|Wood, Riddick looking to revive ND rushing attack|
|Written by Admin|
|Tuesday, 25 August 2009 11:07|
``We roomed here the first day. Ever since then we're the same exact person,'' Riddick said.
Well, not quite the same exact person. At 6-feet, 218 pounds, the chatty Wood is more of a bruising back who also has the speed to run outside. The more reserved Riddick is a slashing runner at 5-10, 195 pounds.
Both, though, have done well enough that they are competing with Armando Allen Jr., Robert Hughes and Jonas Gray for carries for the 23rd-ranked Irish, along with fullback James Aldridge, who could also play some at tailback.
``Both of these guys have made it more difficult for the coaching staff when we make personnel decisions, because neither one of them has played themselves out of contention,'' coach Charlie Weis said.
Allen, who led the Irish in rushing last season with 585 yards on 134 carries, a 4.4 yards per carry average, is expected to be the starter when the Irish play Nevada on Sept. 5. But Allen has been slowed by a hamstring injury. Weis said he hopes Allen is well enough this week to start taking the bulk of the load, but nothing is decided.
``We have very good ability and competition at that position,'' Weis said.
The running game has been a concern for the Irish the past three seasons, averaging 125.7 yards a game in 2006, 75.3 yards a game in 2007 and 109.7 yards a game last season. Those three season averages combined are nearly 40 yards less than the 350.2 yards a game the Irish averaged in 1973.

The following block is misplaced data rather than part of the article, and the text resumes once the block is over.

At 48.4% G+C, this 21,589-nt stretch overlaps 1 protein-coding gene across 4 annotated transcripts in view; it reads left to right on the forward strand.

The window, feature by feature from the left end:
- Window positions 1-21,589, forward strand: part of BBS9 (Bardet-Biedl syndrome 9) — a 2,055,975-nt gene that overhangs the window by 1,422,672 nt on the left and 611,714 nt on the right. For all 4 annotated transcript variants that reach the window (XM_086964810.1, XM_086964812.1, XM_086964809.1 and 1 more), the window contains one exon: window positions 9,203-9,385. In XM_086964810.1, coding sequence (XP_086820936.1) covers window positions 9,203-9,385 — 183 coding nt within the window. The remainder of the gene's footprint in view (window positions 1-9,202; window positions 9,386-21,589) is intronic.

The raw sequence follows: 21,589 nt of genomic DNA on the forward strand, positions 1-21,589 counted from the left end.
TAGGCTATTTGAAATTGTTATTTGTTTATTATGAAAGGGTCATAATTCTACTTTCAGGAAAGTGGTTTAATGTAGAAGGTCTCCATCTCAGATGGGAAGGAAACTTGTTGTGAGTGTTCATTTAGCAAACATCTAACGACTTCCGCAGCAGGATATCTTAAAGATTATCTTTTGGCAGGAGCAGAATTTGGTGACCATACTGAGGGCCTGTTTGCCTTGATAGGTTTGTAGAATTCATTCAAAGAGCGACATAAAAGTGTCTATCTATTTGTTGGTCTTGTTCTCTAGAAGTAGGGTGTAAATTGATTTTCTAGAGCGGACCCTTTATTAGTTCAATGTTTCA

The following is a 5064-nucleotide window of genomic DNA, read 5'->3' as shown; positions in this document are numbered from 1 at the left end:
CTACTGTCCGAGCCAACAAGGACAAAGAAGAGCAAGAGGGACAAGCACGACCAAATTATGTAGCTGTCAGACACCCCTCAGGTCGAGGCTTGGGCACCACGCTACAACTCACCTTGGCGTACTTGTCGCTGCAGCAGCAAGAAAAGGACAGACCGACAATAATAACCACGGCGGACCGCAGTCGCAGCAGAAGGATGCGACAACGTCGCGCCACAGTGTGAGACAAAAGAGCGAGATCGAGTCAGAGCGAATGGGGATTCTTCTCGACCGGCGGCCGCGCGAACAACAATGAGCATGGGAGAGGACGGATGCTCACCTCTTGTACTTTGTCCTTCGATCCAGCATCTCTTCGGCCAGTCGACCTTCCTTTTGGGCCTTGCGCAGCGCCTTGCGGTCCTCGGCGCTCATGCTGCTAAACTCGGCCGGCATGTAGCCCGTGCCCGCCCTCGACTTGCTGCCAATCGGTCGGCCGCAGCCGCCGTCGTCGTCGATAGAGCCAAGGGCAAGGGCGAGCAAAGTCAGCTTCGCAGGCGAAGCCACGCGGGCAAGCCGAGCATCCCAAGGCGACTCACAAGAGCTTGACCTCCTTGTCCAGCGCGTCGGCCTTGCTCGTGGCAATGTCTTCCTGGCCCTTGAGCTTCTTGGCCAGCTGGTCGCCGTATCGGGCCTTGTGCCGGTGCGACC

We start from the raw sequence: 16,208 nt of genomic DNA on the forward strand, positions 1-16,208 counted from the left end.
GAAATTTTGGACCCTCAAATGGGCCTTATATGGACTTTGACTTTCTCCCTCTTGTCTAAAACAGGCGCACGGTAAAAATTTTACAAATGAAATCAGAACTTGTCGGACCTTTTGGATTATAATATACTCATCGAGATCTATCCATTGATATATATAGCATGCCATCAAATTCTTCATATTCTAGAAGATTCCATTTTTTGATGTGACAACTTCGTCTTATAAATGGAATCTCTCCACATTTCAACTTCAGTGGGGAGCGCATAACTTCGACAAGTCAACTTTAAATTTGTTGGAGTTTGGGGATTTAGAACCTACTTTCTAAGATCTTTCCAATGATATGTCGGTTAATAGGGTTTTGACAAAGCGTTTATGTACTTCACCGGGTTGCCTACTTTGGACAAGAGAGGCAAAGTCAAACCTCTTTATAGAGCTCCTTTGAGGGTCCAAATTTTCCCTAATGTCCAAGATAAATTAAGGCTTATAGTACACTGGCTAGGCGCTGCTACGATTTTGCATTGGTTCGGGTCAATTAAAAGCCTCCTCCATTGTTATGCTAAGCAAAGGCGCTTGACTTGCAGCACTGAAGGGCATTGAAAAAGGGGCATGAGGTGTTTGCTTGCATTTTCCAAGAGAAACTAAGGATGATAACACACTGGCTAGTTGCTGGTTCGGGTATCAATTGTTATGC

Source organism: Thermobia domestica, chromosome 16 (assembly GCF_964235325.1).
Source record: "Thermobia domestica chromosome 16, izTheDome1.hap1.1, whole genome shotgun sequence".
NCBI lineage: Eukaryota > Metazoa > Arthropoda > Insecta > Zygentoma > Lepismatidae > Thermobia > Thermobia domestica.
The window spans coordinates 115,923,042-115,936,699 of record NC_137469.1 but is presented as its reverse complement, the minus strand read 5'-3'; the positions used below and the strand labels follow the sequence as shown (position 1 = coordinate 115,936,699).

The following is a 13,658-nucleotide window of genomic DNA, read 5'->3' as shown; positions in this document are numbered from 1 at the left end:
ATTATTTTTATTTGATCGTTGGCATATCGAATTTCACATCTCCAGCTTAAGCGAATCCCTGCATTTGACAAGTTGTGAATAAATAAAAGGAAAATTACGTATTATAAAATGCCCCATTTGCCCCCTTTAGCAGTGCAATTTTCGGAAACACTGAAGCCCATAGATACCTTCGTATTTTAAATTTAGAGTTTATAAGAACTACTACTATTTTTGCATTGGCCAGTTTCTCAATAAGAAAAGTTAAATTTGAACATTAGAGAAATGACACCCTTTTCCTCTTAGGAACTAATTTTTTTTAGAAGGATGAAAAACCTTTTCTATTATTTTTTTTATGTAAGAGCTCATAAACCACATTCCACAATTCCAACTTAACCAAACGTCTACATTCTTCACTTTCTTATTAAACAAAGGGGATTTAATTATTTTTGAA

So some new blood might be just the answer. Wood and Riddick drew some of the biggest cheers when Weis opened practice to the public on Aug. 15. Wood broke a tackle and got outside for a 35-yard run against the second team defense - matching the longest run for the Irish last season. Riddick showed his ability to change directions quickly with a 13-yard run.
play in the Army high school all-star game and was rated the 10th best player nationwide and the second best running back by Sporting News. Riddick was listed as the seventh best player in New Jersey by SuperPrep.
``Cierre came in with the hype in the recruiting process, but he's got no leg up on Theo because Theo's been impressive as well,'' Weis said.
Riddick said he's not intimidated by the attention Wood has received. He's also not afraid of praising his new friend, describing him as a smooth runner.
``We call him Cadillac,'' Riddick said. ``You probably don't think he's that fast, but when he starts to get those jets, you see it.''
Wood describes Riddick as explosive.
``He cuts on a dime, and he's real hard to catch. He's real fast,'' Wood said.
It's not their running ability that has Weis concerned. The biggest challenge for a freshman back is to learn all the formations and how to pick up blitzes, he said. They need to prove they can do that consistently to earn much playing time.
Riddick, who is from Manville, N.J., and rushed for 1,472 yards as a senior, said blocking schemes have been the biggest challenge for him.
``Because in college, they move around. It's not like high school where they just stand there and play two or three coverages,'' he said.
, and rushed for 1,632 yards last season, said the biggest adjustment has been the speed of the game.
``In high school everything is just wide-open alleys. Now hole-wise everything is really, really small. So you've got to pick and choose where you want to go,'' he said.
The two say despite their desire to beat each other on to the field they have no trouble laughing with each other off it. They also defend each other. When told by a reporter that Gray said he's faster than Riddick, Wood playfully challenged that.
``We're going to have to race, because everybody's been saying different kind of stuff,'' Wood said. ``We're going to have to find out who is and who's not.''
The coaches hope to have that figured out by Sept. 5.